Buckie Leach, Coach of U.S. Gold Medal Fencer in Tokyo, Dies at 62


Buckie Leach, an elite fencing coach who guided the first American woman to win an individual Olympic medal in the foil competition, a gold at the Summer Games in Tokyo last month, died on Aug. 14 in a motorcycle accident in Pennsylvania. He was 62.

Leach was riding alone on a trip from Colorado Springs to New York City when his motorcycle struck a deer on a rural road in Pike Township, about 50 miles northwest of Philadelphia, according to the Pennsylvania State Police. The police did not describe the nature of his injuries but said he was wearing a helmet at the time, about 6:35 p.m.

Leach was a specialist in foil — one of three fencing disciplines, along with saber and épée — in his 40 years of coaching, including at the University of Notre Dame. As the United States women’s foil national team coach, he led squads to the Olympics in 1996, 2000, 2004, 2016 and 2021 and was inducted into the USA Fencing Hall of Fame in 2013.

“Buckie was the patriarch of women’s foil in this country,” Gia Kvaratskhelia, Notre Dame’s head fencing coach, said in a phone interview. “He developed our fencers’ technical, tactical and emotional skills.”

Heading into the Tokyo Games this summer, United States women fencers had never won an individual medal of any sort in foil until Lee Kiefer — who worked with Leach and her personal coach, Amgad Khazbak — won gold over top-ranked Inna Deriglazova of the Russian Olympic Committee. (American women had previously won medals in the saber competition.)

“Lee winning the gold was the completion of work that Buckie began 40 years ago,” Kvaratskhelia said.

Kiefer recalled pressing Leach for lessons after he joined the Notre Dame staff as an assistant coach in 2016. Two years later, she and three teammates won the world championship in foil in Wuxi, China, with Leach as their coach.

“He almost proceeded to tattoo Nzingha, Nicole, Margaret and my names in Chinese somewhere on his body,” Kiefer wrote on Facebook after his death, referring to her teammates Nzingha Prescod, Nicole Ross and Margaret Lu. “Fast forward to February 2021, we both basically moved to Colorado Springs to chip away at the women’s foil Olympic dream.”

Anthony James Leach III was born on Sept. 22, 1958, in Elmira, N.Y. His mother, Betty Jean (Hanechack) Leach was a homemaker. His father was a career Army officer who ran the U.S. Modern Pentathlon Training Center at Fort Sam Houston in San Antonio.

Buckie (his father and grandfather had the same nickname) began training in the pentathlon, an Olympic sport that encompasses fencing, swimming, running, horseback riding and shooting. But when his father retired to Ithaca, N.Y., the younger Leach was unable to continue training, so he focused on fencing, the sport he was best at.

He joined a local fencing club, earned his fencing master’s certificate at the American Fencing Academy, also in Ithaca, and was competitive enough to be on the United States Junior World Team in 1978. But he chose a future as a coach rather than as a fencer.

“I lacked that killer instinct as an athlete,” Leach told the Star-Gazette of Elmira in 1996. “It didn’t bother me enough when I lost.”

He started the Rochester Fencing Center in Rochester, N.Y., in 1981 while still managing an athletic shoe store. Over his 20 years there, the center became a draw for young competitive fencers.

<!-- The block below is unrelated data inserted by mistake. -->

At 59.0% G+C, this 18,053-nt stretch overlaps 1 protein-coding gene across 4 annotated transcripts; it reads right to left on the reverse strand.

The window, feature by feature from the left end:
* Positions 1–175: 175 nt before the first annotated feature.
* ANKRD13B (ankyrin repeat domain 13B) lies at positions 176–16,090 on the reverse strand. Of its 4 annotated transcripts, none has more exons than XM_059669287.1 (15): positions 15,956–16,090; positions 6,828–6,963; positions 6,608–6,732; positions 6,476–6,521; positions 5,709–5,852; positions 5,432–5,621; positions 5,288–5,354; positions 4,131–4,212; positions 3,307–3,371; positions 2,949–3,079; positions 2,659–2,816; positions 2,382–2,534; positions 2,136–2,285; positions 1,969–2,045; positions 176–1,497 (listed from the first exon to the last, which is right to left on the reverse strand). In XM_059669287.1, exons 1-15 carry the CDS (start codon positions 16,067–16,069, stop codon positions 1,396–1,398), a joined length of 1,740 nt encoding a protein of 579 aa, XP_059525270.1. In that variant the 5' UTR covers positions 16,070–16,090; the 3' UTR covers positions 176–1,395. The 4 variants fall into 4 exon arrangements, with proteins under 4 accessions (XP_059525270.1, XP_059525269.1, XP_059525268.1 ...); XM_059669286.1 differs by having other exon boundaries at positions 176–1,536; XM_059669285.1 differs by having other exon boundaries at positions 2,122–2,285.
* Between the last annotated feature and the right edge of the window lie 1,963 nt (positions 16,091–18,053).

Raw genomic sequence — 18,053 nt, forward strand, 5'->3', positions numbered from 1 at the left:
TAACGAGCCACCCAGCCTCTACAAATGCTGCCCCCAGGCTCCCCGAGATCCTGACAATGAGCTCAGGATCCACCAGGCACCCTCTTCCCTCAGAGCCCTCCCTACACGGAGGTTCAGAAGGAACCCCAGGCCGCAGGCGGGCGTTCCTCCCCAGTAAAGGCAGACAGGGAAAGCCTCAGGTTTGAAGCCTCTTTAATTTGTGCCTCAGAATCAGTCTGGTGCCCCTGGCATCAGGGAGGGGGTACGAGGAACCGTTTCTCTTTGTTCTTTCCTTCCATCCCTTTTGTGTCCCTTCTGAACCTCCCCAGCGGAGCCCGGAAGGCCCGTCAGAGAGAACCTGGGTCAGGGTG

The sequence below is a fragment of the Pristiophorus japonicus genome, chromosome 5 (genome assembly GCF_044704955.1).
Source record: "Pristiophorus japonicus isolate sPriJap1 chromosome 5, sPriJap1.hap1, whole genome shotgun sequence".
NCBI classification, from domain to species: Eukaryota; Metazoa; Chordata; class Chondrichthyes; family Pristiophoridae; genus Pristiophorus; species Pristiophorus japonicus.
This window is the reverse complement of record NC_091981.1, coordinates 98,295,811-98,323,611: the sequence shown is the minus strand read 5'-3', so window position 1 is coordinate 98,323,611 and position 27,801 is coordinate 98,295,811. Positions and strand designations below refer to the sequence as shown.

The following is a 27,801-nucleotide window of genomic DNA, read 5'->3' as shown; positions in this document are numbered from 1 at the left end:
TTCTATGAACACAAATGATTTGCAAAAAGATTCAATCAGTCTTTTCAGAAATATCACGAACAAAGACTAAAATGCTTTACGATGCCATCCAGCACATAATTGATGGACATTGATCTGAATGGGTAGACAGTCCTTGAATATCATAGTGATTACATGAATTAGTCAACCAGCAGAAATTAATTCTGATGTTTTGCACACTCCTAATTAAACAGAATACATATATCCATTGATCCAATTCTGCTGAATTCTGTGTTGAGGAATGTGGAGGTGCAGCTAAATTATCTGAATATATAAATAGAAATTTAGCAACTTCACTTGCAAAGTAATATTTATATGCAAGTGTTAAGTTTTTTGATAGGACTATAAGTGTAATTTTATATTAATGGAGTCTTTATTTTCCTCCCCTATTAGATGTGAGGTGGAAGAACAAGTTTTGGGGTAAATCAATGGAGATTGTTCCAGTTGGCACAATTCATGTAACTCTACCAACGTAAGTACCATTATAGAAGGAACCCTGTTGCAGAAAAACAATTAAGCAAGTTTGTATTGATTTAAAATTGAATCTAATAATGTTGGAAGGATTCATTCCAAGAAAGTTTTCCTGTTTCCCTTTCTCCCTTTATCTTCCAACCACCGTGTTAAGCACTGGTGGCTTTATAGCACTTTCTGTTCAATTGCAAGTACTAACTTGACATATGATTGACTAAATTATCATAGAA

One of his stars, Iris Zimmermann, said by phone that Leach had revolutionized fencing in the United States by adding cross training and weight lifting to tutelage in the sport.

“Back then, American fencers weren’t training as athletes,” said Zimmermann, who was on the American women’s foil team that finished fourth at the 2000 Olympics in Sydney, Australia. “Buckie would pick me up to swim before I went to school, and after school I’d take a lesson. That was unheard-of then. Fencers did what?”

Prescod, a two-time Olympian and the first American Black woman to win an individual medal at the World Fencing Championships, a bronze in 2015, started training with Leach when she was 10, at the Fencers Club in Manhattan, which he joined in 2001.

“He was great and fun, but he had a ton of rules, and if you didn’t go by them, you had to do push-ups or run or do something crazy,” she said by phone. “We all enjoyed it; we loved it. It was a productive challenge. Who doesn’t like to work hard and get great results?”

At Notre Dame, Leach led the fencing squad in winning three N.C.A.A. team championships, five individual foil N.C.A.A. titles and three Atlantic Coast Conference team championships.

One of his athletes, Kristjan Archer, said by phone, “I hadn’t been performing at my peak for two years — everything felt off and uncomfortable — and Buckie equipped me with the things I needed to do to win my first A.C.C. championship.”

Leach had said before the Olympics that he would retire from Notre Dame and the U.S. national team.

He is survived by his sister, Kathy Leach. His marriage to Lola DiLauro ended in divorce.

Zimmermann remembered Leach’s ambition to mold United States fencers into a powerhouse team, like the Europeans, who dominated the sport. Her sister, Felicia, also a student of Leach’s, competed in the 1996 and 2000 Olympics.

“We worked so hard,” she said, “so that we could say, ‘Italy or France, we’re going to beat you.’ Oh, my God, we trained so hard, and we were so prepared, that we had no choice but to win at tournaments.”



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